About this Research Topic
A fundamental requirement for all living organisms is the ability to acquire and allocate organic carbon. Depending on availability, carbon flux to different parts of an organism or to different molecular forms may need to increase or decrease. An added layer of complexity is introduced in photosynthetic organisms, which have the ability to produce fixed carbon via photosynthesis. Thus, plants must regulate both the rates at which they acquire fixed carbon, as well as the rates at which they use disperse it. Intricate feedback mechanisms mediate photosynthetic rates in response to over-accumulation of photosynthetic products. Conversely, when fixed carbon is limiting, carbon flux within the plants or to particular molecular forms may shift. Control of carbon flux occurs via diverse mechanisms, such as alterations in redox status and via signal transduction pathways that respond to nutrient availability. The characterization of carbon flux regulation is of both basic and applied importance. As the ability to acquire and strategically utilize nutrients is central to all life functions, nutrient response pathways are likely to have been among the first response pathways to evolve. These response pathways are thus intricately intertwined with other signaling and metabolic networks, making them particularly interesting and challenging to study. Control of carbon flux plays a critical role in regulation of plant development and growth, as well as in regulation of both primary and specialized metabolic pathways. In the future, an improved understanding of the control of carbon flux will be a prerequisite for the rational design of strategies to increase plant productivity and biomass production.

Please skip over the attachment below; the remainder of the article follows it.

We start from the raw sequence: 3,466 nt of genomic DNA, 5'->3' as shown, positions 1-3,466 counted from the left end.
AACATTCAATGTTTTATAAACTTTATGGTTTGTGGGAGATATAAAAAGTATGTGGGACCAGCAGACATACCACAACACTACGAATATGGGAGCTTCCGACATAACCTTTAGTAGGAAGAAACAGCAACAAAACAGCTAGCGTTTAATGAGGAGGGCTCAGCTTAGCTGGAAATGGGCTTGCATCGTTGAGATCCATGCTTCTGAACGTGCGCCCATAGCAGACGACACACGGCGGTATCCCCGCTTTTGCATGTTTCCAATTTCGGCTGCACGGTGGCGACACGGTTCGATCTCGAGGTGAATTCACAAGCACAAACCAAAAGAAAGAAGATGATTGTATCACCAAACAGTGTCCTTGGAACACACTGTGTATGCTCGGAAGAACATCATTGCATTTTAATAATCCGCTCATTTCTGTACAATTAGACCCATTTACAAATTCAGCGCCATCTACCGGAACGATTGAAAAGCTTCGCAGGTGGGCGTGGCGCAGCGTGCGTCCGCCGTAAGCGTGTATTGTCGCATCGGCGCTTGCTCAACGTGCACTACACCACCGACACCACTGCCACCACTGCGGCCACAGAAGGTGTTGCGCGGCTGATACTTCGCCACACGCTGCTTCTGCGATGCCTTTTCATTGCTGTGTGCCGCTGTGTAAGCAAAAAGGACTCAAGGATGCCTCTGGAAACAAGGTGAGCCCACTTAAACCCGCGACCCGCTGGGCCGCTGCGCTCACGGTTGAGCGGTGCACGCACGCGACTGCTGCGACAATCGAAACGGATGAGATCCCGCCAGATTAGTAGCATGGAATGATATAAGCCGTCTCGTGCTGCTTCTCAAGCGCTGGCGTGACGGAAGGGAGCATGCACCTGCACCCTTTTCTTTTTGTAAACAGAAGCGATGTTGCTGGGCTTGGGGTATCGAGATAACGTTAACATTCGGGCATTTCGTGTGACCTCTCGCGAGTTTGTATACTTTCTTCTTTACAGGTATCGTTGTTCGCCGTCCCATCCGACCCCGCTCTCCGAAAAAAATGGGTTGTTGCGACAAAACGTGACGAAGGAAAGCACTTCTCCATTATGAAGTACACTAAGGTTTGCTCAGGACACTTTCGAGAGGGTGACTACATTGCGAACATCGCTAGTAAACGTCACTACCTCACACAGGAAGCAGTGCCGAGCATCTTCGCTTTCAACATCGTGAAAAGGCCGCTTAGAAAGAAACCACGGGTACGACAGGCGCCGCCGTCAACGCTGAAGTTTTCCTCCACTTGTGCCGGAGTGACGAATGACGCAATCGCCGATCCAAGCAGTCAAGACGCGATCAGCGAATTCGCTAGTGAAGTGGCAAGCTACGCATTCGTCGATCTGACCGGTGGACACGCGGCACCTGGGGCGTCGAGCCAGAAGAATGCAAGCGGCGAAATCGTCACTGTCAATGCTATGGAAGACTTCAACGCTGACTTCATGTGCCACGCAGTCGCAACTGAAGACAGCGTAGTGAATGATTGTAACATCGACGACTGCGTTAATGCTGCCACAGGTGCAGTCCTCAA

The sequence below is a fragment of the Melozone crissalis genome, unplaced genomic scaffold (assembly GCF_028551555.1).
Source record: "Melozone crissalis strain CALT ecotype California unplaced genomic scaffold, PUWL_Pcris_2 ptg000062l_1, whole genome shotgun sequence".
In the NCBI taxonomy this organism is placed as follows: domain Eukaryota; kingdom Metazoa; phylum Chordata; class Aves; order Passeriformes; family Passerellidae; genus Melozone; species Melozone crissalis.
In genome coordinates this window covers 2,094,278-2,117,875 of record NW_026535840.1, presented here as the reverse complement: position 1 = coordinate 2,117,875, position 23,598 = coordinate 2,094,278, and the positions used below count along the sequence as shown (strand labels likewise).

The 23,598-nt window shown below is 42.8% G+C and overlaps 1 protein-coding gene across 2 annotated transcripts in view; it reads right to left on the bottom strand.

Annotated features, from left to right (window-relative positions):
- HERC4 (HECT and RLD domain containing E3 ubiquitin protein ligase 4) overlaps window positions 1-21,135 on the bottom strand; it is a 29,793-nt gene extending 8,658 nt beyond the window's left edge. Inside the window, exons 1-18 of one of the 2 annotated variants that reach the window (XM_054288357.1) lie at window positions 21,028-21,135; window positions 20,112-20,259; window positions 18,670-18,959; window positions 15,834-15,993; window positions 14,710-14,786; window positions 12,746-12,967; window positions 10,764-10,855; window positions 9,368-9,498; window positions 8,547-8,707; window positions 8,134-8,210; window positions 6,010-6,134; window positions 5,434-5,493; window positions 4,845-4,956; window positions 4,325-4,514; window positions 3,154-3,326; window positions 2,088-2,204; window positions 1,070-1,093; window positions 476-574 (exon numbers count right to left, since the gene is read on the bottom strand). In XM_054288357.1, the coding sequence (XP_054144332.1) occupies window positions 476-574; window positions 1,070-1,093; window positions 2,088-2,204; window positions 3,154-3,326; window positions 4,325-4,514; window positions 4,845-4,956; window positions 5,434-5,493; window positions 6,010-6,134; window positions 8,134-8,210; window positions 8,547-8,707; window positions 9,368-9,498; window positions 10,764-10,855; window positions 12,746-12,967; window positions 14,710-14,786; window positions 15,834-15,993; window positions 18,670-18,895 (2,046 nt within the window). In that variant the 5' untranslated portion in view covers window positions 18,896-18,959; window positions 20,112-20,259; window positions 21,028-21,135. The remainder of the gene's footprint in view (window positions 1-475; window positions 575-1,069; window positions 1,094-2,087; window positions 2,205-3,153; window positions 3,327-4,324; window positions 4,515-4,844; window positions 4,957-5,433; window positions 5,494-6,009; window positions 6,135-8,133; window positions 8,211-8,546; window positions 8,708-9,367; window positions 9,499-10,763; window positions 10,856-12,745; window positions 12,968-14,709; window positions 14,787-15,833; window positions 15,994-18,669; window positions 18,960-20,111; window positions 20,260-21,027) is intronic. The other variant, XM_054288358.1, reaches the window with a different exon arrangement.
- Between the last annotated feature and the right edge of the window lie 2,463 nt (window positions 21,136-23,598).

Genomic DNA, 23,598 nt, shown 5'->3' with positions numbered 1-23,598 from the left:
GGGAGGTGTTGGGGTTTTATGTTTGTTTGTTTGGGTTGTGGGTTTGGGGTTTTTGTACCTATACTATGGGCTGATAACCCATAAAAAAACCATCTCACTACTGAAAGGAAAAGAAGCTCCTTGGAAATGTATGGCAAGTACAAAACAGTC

Important Note: All contributions to this Research Topic must be within the scope of the section and journal to which they are submitted, as defined in their mission statements. Frontiers reserves the right to guide an out-of-scope manuscript to a more suitable section or journal at any stage of peer review.